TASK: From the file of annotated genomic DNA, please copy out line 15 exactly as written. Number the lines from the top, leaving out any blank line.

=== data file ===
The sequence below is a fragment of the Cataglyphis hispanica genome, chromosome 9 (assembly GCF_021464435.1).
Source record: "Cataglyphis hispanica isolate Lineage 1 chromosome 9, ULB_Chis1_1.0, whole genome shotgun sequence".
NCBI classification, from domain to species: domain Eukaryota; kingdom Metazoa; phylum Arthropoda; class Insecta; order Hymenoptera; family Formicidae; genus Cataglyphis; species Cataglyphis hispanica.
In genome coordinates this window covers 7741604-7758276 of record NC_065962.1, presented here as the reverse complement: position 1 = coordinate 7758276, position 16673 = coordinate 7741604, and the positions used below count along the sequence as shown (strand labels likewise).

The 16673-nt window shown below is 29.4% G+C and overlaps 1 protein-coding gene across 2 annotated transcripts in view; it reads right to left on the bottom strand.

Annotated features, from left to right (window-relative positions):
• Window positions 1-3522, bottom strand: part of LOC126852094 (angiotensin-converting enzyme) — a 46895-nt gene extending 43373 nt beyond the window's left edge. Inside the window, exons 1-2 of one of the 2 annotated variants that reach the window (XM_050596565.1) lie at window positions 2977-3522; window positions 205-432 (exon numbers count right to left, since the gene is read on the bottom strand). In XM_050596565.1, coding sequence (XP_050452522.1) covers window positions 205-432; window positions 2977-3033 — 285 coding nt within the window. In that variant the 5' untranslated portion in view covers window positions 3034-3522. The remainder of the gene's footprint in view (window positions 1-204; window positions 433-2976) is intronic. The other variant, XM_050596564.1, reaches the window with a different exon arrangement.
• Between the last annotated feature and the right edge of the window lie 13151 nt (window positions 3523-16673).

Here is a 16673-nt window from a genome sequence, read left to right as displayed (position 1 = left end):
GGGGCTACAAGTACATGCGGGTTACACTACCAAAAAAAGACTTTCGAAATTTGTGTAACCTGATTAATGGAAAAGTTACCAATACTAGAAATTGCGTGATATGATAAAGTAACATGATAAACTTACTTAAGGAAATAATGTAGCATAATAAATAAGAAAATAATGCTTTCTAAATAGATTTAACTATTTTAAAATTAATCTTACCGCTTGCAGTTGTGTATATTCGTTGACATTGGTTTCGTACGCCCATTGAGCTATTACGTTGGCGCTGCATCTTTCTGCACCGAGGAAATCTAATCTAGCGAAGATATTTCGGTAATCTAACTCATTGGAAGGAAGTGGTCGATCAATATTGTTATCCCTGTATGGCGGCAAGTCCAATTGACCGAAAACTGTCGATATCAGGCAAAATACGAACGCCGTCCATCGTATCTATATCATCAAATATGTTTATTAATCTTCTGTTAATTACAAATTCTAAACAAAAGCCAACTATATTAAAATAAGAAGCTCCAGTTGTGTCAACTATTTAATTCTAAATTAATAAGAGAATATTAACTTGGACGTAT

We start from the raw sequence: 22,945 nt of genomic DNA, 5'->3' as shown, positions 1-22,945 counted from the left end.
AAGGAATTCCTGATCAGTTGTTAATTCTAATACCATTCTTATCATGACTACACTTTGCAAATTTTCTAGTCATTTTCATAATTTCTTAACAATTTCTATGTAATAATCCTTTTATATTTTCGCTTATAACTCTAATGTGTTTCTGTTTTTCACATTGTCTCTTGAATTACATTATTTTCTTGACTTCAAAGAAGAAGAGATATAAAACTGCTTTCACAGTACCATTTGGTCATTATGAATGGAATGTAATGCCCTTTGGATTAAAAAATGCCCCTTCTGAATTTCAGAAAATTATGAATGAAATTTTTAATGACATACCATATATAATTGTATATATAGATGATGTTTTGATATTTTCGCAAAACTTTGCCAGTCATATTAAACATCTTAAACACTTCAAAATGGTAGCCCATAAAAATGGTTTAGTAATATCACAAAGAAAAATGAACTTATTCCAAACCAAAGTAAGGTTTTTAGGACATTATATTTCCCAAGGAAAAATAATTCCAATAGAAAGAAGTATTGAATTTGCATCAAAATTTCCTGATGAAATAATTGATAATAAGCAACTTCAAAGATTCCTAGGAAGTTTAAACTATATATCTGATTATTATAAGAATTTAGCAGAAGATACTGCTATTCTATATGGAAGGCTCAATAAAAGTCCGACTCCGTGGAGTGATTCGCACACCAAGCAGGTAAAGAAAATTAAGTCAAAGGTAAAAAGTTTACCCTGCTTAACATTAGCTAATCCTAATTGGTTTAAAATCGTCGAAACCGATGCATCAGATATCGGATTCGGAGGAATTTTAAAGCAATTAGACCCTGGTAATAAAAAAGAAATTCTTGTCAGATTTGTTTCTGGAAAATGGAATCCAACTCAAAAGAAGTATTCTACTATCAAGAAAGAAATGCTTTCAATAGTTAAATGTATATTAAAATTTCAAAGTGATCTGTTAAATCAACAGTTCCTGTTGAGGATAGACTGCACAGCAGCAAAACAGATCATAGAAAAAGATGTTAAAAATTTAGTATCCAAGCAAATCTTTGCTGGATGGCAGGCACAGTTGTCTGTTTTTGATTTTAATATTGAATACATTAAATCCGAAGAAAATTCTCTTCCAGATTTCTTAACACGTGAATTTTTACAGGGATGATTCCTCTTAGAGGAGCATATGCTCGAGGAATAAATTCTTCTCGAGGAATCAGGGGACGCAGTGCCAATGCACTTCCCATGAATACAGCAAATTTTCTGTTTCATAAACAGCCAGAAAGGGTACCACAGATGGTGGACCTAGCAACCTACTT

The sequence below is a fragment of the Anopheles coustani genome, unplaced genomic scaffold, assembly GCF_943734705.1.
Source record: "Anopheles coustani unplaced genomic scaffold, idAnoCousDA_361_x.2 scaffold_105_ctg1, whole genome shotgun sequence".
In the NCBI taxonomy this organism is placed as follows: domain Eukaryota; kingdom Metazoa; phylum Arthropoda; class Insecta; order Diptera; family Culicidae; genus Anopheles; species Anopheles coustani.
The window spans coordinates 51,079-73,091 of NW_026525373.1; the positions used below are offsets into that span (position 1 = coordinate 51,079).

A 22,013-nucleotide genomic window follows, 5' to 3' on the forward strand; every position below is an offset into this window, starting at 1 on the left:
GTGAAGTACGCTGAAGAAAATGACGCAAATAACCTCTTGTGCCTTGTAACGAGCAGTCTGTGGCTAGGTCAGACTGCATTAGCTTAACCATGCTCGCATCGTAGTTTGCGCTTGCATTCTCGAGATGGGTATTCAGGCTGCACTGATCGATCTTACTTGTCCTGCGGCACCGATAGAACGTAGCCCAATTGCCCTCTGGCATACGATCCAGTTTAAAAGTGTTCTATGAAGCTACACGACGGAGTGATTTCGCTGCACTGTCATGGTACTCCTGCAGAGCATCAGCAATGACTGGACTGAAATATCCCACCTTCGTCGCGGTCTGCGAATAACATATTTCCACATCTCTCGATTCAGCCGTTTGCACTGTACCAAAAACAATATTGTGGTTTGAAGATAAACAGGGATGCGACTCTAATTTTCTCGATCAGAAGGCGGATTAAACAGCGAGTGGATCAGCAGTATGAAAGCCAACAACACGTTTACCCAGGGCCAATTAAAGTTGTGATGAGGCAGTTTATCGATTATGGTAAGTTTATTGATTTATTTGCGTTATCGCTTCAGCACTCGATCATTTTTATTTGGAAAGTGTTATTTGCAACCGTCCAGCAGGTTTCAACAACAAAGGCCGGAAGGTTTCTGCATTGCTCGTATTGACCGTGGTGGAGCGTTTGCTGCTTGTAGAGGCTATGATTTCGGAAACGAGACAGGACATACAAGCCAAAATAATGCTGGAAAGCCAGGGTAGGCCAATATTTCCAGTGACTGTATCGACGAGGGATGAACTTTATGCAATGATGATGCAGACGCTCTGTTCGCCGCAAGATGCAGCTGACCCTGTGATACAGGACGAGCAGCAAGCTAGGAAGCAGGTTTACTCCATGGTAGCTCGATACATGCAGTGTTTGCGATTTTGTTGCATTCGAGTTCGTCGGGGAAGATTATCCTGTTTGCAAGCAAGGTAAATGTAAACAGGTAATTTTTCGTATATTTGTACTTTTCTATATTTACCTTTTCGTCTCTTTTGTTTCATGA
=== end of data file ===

In the NCBI taxonomy this organism is placed as follows: domain Eukaryota; kingdom Metazoa; phylum Arthropoda; class Insecta; order Diptera; family Culicidae; genus Anopheles; species Anopheles coustani.